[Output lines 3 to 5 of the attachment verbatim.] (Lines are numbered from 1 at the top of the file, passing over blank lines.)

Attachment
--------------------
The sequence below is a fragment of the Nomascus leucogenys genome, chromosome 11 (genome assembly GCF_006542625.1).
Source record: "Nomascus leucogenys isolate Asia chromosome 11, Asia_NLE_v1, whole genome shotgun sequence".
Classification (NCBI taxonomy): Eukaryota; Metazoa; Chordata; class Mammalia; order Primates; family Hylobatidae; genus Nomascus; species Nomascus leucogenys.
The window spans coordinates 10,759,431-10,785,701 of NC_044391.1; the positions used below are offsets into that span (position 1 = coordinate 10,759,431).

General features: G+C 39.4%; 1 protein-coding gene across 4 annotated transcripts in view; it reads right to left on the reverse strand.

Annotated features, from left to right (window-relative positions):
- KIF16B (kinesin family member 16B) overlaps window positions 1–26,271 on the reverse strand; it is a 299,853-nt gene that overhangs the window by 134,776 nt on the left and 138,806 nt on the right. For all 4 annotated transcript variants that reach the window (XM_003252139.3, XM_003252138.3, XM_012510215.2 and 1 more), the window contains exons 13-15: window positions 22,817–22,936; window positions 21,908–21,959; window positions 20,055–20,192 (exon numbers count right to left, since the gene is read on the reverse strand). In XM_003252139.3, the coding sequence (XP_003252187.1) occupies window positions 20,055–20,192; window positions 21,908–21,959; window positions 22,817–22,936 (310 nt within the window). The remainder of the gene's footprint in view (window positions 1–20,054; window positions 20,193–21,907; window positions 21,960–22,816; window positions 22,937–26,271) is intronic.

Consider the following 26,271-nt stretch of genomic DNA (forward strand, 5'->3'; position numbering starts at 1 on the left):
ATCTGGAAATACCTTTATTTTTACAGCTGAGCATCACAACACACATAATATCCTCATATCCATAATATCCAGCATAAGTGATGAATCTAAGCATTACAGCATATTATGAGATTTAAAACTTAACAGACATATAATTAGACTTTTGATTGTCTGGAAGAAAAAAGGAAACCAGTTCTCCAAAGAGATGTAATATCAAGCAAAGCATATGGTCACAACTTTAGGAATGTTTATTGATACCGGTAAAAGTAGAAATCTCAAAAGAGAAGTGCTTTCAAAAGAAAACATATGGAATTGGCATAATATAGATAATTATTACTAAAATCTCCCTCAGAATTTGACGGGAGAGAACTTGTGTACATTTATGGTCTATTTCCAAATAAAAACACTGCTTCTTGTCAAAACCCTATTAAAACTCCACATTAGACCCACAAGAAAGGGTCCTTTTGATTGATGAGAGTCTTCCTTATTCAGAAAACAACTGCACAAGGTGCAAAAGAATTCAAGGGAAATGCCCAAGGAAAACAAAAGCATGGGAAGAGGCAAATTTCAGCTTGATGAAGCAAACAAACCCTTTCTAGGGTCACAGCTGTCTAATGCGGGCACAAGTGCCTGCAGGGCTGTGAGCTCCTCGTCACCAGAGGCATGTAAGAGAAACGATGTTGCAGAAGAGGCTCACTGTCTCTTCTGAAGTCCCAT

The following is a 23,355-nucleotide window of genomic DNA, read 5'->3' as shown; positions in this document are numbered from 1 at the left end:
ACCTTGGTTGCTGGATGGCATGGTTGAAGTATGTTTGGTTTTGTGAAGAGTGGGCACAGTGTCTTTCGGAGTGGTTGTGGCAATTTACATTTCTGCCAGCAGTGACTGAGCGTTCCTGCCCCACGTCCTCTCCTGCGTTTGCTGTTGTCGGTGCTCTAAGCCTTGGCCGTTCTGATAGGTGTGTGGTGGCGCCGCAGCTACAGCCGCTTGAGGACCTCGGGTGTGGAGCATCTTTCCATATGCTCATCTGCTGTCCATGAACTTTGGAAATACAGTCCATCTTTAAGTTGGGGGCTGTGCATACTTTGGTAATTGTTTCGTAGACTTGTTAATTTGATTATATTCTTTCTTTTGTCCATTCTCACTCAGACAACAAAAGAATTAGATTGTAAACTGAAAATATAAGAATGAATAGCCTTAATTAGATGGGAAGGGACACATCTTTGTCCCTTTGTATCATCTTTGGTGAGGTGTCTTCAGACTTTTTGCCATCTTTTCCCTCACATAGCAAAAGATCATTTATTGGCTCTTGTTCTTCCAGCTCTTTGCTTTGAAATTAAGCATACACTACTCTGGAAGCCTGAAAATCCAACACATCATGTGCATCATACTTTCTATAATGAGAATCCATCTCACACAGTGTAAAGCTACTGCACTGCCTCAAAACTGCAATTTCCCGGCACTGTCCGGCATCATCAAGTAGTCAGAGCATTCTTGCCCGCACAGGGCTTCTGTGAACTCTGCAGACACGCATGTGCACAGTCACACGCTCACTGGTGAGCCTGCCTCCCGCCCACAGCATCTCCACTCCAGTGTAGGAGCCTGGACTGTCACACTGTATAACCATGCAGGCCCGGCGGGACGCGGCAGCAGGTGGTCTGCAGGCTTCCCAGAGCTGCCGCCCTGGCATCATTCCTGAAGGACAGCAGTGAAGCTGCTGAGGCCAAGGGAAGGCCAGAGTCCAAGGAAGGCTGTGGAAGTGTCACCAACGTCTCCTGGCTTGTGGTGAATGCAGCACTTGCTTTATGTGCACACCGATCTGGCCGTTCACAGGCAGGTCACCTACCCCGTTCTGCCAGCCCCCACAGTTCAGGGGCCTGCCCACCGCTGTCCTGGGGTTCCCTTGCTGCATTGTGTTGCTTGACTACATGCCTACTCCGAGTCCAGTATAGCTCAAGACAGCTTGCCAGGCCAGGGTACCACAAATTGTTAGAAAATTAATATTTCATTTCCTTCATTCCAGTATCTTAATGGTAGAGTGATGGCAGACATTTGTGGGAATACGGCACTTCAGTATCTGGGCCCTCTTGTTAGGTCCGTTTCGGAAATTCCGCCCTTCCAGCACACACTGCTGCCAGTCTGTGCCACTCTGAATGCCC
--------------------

Classification (NCBI taxonomy): Eukaryota; Metazoa; Chordata; class Mammalia; order Primates; family Hylobatidae; genus Nomascus; species Nomascus leucogenys.
The window spans coordinates 10,759,431-10,785,701 of NC_044391.1; the positions used below are offsets into that span (position 1 = coordinate 10,759,431).

General features: G+C 39.4%; 1 protein-coding gene across 4 annotated transcripts in view; it reads right to left on the reverse strand.